Monday, October 4, 2010


This morning, I finished going through the Congressional Budget Office report The Long Term Budget Outlook that I mentioned last week.  Readers may recall that my main interest was to know how sensitive the forecasts were to assumptions about future economic growth, and whether the CBO was being more optimistic than I would be on that score.

Well, the interesting, if slightly disturbing, thing is that there is no documentation whatsoever in the document of the CBO's assumptions about the future path of economic growth, or of inflation.  There is no chart or table of the assumptions, nor is there any sensitivity analysis.  I would have liked to see a couple of cases like "what if the US economy looks like Japan after 1990" and so forth, but there is nothing quantitative about macroeconomic assumptions.

Here and there, there are little comments like (p 53):
In addition, the economic recovery and the interaction of the tax system with cumulative inflation and real (inflation-adjusted) growth in income would produce higher average tax rates—that is, taxes as a share of income.
and (p57):
Economic Recovery. CBO projects that revenues will grow faster than GDP in 2011 and 2012 as the economy continues to recover, with most of that growth coming from individual income taxes. Certain sources of income that had been unusually low during the downturn (for instance, capital gains realizations) are expected to recover and return to levels consistent with an economy slowly moving closer to its long-term growth path.
These suggest to me that the CBO is working on the assumption that we'll have a pretty robust near-term recovery, and after that economic growth will then return to historical levels (whatever that is, the rate has been declining over time).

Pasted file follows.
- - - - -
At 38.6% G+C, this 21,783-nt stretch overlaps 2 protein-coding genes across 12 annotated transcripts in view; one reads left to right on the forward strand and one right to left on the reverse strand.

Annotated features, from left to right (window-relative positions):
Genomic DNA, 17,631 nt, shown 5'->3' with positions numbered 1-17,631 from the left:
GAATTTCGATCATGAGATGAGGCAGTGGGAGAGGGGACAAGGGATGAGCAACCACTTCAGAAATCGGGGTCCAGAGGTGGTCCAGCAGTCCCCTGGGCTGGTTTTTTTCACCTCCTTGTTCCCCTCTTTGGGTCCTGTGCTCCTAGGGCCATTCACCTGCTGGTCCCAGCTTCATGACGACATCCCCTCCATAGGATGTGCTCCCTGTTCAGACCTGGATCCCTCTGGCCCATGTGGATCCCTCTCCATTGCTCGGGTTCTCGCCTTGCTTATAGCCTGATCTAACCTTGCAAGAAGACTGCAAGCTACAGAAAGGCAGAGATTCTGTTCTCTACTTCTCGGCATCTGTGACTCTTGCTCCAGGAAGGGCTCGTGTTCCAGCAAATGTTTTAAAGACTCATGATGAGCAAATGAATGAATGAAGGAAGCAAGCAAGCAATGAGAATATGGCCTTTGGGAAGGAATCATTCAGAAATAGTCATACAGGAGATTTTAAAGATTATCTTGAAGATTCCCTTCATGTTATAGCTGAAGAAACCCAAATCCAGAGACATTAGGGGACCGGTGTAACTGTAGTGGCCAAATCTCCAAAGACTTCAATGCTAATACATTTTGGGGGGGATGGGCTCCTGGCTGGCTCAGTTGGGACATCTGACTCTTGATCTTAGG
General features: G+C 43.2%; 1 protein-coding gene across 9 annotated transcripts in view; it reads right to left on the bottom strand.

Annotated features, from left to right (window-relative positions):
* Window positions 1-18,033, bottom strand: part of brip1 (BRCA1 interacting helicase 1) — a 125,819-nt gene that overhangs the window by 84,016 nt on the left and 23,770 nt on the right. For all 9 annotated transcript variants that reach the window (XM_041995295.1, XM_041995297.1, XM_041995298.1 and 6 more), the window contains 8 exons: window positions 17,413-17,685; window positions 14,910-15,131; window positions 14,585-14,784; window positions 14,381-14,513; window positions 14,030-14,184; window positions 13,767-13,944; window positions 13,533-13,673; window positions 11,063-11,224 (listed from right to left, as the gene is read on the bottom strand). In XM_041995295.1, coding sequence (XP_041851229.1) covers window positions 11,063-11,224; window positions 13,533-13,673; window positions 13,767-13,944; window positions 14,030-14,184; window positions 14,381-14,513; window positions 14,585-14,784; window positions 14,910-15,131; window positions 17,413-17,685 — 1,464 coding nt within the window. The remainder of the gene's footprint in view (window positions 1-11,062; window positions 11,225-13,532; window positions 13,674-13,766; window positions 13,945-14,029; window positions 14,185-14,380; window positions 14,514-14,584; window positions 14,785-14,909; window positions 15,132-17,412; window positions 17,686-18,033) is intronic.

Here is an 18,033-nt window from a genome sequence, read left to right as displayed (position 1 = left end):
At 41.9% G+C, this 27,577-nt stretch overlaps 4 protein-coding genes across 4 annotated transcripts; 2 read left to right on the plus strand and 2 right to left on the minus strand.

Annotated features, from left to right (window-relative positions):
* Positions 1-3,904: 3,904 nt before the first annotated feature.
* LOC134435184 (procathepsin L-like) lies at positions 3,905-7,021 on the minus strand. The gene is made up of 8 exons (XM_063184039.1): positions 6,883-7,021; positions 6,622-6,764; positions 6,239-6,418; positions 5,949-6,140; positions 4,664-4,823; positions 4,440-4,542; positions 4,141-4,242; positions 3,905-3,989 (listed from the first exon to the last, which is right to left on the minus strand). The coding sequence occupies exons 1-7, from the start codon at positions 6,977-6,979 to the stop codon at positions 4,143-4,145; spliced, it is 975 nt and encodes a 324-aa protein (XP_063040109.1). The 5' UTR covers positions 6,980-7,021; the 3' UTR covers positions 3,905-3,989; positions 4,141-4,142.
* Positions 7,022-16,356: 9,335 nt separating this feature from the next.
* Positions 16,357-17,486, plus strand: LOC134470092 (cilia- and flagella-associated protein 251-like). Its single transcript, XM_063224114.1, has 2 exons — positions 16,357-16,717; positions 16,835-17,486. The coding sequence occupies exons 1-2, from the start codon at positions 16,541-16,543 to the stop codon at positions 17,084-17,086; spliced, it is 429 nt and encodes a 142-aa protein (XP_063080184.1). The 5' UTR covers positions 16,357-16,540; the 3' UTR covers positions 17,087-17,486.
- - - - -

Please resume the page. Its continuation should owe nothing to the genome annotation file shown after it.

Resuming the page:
So I continue to be worried that the CBO is being too optimistic, and is not even thinking about the possibility of gloomier economic scenarios - the recent crisis was unforeseen, and they can't wait for the unexpected interruption to their worldview to be over and times return to normal.  I don't think that's a good way to be thinking at this moment in history.

Since there is no documentation of the assumptions, there is also no basis to guesstimate what alternative assumptions might do to their scenarios.  I will go poke around their website some more in hope of finding other documents that shed light on the questions.

1 comment:

jay said...

Even if they do give docs it is not going to make much difference since that is some conjecture figures like the past. The reality of the situation is from tweaking interest rates now the fed is on to literally printing money(QE). The repurcussions nobody knows. The two sources I respect (Mish & Financial sense(Jim puplava)) have diametrically opposite view of the outcome(deflation vs Inflation). Though Mish points to Japan as the path we follow and hence deflation the problem is Japan is a net creditor Nation and US is not.
Historically debtor Nations have inflated and hence inflation leading to hyperinflation as per Jim. He points to Hitler time Germany and Chile.
I am Curious (No pun Intended) about your take on this